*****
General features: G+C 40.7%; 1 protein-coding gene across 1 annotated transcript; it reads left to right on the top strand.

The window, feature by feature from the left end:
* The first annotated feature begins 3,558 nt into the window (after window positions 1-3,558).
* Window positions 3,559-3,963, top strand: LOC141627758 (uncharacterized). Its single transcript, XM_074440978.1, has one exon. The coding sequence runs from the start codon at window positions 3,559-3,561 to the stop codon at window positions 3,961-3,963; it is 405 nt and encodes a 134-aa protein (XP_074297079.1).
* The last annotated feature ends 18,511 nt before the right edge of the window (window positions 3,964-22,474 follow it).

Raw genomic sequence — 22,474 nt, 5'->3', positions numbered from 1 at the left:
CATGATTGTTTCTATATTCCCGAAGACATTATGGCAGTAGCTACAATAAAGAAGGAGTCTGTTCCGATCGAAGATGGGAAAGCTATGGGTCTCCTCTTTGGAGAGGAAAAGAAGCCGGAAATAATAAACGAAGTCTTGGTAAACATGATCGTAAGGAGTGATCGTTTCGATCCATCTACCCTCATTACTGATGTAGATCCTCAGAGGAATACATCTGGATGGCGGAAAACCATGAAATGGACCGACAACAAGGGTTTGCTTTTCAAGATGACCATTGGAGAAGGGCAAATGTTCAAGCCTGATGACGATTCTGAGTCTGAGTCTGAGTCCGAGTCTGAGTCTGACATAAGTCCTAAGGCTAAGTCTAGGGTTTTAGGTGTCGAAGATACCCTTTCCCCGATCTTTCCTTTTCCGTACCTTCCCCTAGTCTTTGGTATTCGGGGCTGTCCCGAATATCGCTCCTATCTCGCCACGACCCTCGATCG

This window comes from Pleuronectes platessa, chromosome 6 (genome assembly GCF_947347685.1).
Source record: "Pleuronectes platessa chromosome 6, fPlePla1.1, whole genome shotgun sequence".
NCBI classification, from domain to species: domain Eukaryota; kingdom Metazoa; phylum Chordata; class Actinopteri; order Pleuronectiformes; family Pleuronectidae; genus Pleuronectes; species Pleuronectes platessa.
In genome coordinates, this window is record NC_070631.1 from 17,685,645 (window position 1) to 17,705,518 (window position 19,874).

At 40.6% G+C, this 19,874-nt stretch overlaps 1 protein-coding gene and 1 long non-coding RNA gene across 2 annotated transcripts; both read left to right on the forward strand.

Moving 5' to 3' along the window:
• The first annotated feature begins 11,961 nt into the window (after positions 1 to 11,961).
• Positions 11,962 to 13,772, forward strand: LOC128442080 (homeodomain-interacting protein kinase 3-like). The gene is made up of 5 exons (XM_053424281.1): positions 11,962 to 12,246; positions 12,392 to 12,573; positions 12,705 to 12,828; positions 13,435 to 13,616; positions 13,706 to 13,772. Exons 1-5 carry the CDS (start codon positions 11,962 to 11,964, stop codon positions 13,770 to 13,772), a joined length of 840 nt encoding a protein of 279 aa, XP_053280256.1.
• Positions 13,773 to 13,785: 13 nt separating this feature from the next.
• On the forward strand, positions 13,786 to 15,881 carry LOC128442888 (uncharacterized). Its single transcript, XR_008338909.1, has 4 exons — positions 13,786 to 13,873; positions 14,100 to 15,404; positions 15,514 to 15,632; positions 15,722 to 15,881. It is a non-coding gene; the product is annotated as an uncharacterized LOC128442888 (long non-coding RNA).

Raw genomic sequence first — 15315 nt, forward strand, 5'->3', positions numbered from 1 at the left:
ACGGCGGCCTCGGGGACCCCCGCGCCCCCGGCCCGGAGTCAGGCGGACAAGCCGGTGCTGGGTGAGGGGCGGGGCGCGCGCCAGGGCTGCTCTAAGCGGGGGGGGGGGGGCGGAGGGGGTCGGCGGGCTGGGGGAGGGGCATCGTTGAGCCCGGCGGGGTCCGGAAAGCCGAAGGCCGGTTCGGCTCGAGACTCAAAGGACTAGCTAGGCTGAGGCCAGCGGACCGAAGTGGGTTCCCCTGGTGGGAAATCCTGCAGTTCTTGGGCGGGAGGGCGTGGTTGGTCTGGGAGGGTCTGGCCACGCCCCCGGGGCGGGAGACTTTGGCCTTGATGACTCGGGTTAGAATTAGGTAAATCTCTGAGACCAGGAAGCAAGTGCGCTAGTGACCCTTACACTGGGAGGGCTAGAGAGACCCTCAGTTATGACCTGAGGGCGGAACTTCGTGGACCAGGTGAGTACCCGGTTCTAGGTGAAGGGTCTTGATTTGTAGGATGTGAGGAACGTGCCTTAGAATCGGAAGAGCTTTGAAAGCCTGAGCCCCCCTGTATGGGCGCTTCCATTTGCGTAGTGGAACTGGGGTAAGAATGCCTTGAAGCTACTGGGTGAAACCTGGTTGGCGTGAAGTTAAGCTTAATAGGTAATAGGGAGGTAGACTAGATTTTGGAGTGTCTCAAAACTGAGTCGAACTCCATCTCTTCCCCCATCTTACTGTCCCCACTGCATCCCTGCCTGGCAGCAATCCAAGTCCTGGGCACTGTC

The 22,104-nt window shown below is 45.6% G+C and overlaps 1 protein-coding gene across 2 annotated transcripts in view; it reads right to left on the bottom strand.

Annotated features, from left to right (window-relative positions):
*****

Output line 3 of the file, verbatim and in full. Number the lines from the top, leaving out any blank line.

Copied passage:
* The first annotated feature begins 3,558 nt into the window (after window positions 1-3,558).